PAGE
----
It happens. It is hard to remember everywhere you have passwords not to mention remembering the passwords themselves. This is why many people use a single password for everything. If you missed it, see my previous post for why this is a bad idea.
Most sites have a “I forgot my password” link you can use to reset your password if you forget it. Many sites require you to answer security questions before they will reset your password. By answering these questions correctly you prove your identity. These are questions you provided answers for when you created your account. Common security questions are:
- Who is your favorite actor, musician, or artist?
- What is the name of your favorite pet?
- In what city were you born?
- What high school did you attend?
- What is the name of your first school?
- What is your favorite movie?
- What is your mother’s maiden name?
- What street did you grow up on?
- What was the make of your first car?
- When is your anniversary?
- What is your favorite color?
- What is your father’s middle name?
- What was your high school mascot?
These questions allow you to gain access to your account the same as the password so you need to protect them as you would your password. The idea behind these questions is that you are likely to remember the answer but someone else would have a hard time guessing the answer.
Unfortunately, that is not always the case. According to the FTC 8.3 million people were victims of identity theft in 2005; 16% of those people reported that they knew the person who used their identity without permission. The problem has only gotten worse since then. Family members, friends, roommates are all likely to know the answers to at least some of these questions.
As bad as that is, complete strangers may be able to guess the answers to these questions. People share a lot of personal information on social media. Read the list of questions again and think about what you have shared. Do you follow your favorite actor or musician on Facebook or Twitter? Have you “liked” them? Did you list where you went to school? If you listed your home town a simple search will find the names of all the schools and their mascots in the area. Have you listed your birthday or anniversary? Are you friends with your parents? If so, someone may find maiden or middle names easily. What about posting a picture with your pet and including their name?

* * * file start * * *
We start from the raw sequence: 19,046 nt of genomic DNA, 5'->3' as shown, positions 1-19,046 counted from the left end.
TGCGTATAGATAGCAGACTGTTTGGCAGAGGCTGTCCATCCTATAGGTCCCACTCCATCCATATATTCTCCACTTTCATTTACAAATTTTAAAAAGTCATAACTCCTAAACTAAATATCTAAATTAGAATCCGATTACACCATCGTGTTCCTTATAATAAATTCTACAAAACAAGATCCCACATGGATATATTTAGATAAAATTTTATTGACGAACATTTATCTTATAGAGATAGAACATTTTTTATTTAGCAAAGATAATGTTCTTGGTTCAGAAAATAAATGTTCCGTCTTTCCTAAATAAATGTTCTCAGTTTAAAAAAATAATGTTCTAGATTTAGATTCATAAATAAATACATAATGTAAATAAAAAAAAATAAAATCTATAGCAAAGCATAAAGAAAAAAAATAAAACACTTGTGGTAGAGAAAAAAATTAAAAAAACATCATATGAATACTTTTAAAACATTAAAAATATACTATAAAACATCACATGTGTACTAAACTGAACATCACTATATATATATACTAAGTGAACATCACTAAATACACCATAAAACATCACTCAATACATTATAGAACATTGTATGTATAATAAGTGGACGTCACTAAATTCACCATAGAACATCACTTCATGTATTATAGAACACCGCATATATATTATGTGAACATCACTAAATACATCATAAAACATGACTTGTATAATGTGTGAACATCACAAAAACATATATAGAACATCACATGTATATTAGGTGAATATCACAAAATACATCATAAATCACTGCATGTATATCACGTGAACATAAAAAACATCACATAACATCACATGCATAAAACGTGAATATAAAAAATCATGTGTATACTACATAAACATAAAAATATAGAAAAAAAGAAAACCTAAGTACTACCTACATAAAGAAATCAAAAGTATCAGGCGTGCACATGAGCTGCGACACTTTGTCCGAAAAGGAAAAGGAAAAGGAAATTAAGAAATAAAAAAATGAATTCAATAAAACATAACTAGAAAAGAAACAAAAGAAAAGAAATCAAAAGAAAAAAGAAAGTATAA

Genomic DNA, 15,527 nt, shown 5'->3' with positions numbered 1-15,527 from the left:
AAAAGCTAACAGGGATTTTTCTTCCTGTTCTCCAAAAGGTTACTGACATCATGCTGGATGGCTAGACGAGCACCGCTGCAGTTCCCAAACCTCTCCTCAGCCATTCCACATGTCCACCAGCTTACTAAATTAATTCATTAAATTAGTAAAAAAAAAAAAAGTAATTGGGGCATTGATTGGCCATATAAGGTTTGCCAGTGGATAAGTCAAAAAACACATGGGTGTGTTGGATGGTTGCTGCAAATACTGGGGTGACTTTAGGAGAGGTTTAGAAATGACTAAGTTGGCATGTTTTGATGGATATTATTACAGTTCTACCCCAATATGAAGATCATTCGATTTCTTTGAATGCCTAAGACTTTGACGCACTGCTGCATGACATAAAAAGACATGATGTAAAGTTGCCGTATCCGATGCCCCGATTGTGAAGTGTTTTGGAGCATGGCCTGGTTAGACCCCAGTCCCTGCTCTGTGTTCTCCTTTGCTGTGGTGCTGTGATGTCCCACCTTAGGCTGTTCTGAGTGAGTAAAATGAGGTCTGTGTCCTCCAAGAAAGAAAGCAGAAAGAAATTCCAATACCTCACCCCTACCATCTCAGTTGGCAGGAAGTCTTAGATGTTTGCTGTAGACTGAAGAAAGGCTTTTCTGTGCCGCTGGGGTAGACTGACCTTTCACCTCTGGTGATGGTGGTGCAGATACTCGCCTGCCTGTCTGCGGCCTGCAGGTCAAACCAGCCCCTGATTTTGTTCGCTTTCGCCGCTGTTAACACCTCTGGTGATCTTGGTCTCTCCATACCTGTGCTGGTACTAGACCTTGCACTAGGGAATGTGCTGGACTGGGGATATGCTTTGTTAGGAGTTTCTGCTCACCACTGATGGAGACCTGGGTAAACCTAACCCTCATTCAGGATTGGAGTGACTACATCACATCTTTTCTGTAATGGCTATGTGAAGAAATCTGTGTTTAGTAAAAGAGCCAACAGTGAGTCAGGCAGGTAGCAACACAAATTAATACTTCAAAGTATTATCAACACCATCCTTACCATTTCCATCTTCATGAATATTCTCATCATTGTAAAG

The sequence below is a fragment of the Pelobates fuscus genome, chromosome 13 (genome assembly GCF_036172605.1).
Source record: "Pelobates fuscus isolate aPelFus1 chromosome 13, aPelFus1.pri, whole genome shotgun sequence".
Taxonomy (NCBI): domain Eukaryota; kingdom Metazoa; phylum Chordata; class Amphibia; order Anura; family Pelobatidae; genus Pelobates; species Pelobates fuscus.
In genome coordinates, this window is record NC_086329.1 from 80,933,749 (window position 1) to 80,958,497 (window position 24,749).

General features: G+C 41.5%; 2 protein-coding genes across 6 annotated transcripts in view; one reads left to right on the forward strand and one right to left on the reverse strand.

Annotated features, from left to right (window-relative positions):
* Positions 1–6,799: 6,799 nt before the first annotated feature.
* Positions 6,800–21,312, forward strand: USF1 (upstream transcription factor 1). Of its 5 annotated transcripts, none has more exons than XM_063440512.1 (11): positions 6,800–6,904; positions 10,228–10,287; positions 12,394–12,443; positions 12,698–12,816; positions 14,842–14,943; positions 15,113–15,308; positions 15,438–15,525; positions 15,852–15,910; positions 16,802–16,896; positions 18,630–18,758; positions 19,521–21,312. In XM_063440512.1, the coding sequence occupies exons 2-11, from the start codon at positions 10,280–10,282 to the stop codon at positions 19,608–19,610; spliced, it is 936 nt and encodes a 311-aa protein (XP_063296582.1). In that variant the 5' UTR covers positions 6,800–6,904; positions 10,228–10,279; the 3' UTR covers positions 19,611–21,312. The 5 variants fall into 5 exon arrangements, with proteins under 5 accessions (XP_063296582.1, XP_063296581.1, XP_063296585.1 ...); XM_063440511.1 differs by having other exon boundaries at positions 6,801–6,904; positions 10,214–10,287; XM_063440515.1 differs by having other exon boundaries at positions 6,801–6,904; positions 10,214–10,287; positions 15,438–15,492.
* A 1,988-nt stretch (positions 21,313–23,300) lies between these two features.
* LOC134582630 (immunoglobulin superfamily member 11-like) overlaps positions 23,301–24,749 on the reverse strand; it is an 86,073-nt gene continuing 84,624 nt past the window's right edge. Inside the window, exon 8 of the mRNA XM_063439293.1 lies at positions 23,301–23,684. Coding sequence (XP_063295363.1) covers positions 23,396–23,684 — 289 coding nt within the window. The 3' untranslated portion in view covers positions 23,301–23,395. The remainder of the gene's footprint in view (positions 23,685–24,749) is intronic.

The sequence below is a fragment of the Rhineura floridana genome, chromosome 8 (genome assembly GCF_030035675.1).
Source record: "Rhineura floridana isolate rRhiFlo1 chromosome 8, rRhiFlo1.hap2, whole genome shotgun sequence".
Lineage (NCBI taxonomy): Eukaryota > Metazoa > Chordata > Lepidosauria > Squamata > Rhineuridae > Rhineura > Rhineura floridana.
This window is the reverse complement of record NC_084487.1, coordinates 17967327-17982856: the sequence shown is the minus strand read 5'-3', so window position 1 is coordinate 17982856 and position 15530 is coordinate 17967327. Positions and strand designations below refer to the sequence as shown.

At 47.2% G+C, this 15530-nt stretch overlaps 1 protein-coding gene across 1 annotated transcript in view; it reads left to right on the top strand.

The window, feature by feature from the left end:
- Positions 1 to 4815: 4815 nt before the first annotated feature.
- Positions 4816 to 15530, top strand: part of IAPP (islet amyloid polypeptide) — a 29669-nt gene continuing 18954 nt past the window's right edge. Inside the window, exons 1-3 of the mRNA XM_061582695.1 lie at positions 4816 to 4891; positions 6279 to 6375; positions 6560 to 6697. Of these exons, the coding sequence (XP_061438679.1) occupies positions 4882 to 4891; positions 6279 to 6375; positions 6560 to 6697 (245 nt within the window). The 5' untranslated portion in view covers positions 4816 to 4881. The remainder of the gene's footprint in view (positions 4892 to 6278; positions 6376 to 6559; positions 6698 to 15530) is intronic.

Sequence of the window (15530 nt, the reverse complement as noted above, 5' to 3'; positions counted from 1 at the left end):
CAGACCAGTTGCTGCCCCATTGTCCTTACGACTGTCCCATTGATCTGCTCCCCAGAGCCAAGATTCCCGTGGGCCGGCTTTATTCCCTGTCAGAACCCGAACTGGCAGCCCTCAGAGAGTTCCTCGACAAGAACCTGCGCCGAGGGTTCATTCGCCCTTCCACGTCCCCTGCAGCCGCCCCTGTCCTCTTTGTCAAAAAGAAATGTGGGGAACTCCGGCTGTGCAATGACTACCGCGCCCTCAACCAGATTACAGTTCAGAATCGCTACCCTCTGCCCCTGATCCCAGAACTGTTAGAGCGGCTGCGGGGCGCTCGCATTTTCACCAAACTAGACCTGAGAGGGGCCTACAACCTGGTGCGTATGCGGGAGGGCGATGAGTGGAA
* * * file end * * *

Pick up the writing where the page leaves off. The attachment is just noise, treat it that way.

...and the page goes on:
You get the idea. Very little is truly private anymore. It is either a public record that can be searched or we share it without thinking about the possible consequences. By guessing the answers to your security questions criminals can hijack your account without knowing your password.
So, what can you do? If the site lets you create your own security question consider doing that. Think of a question that only you would know and is it not something you would post online. For example:
Q: What color shirt was I wearing when I fell in the river?
If you are limited to pre-determined listed of questions you can do any of the following (assume the question was “What was your high school mascot”):
- Add punctuation to the answer – Tiger!
- Add numbers to the answer – Tiger88
- Misspell the answer – Tyger
- Spell the answer backwards – Regit
- Do all the above – Regyt88!
- Make up an answer – Green Mustache
Remember, the computer has no idea what the “right” answer is. Whatever you provide is the “right” answer. There is no rule that says it has be the real answer. As long as the answer you give when you forget your password matches then answer you gave when you created the account you are good.
If you follow this approach you need to remember which method you used so you can reproduce it later; just what you needed, something else to remember. You could use the same answer for every question so you can remember it but this is as bad as using the same password everywhere. You could just make sure you use the same method, that would be more secure than giving the standard answer each time. The best solution is to record the security question and your answer in the notes field of your password manager. This gives you the best security without having to remember anything.
You may think this being paranoid or overkill. First, I would remind you of one of my favorite sayings “Just because you are paranoid doesn’t mean they aren’t out to get you”. Second, you need to think about this from the criminal’s mindset not yours. Most people see a locked door and a sign that says “Authorized Persons Only” and move on, criminals see that and start thinking about how to get around it. You need to protect yourself.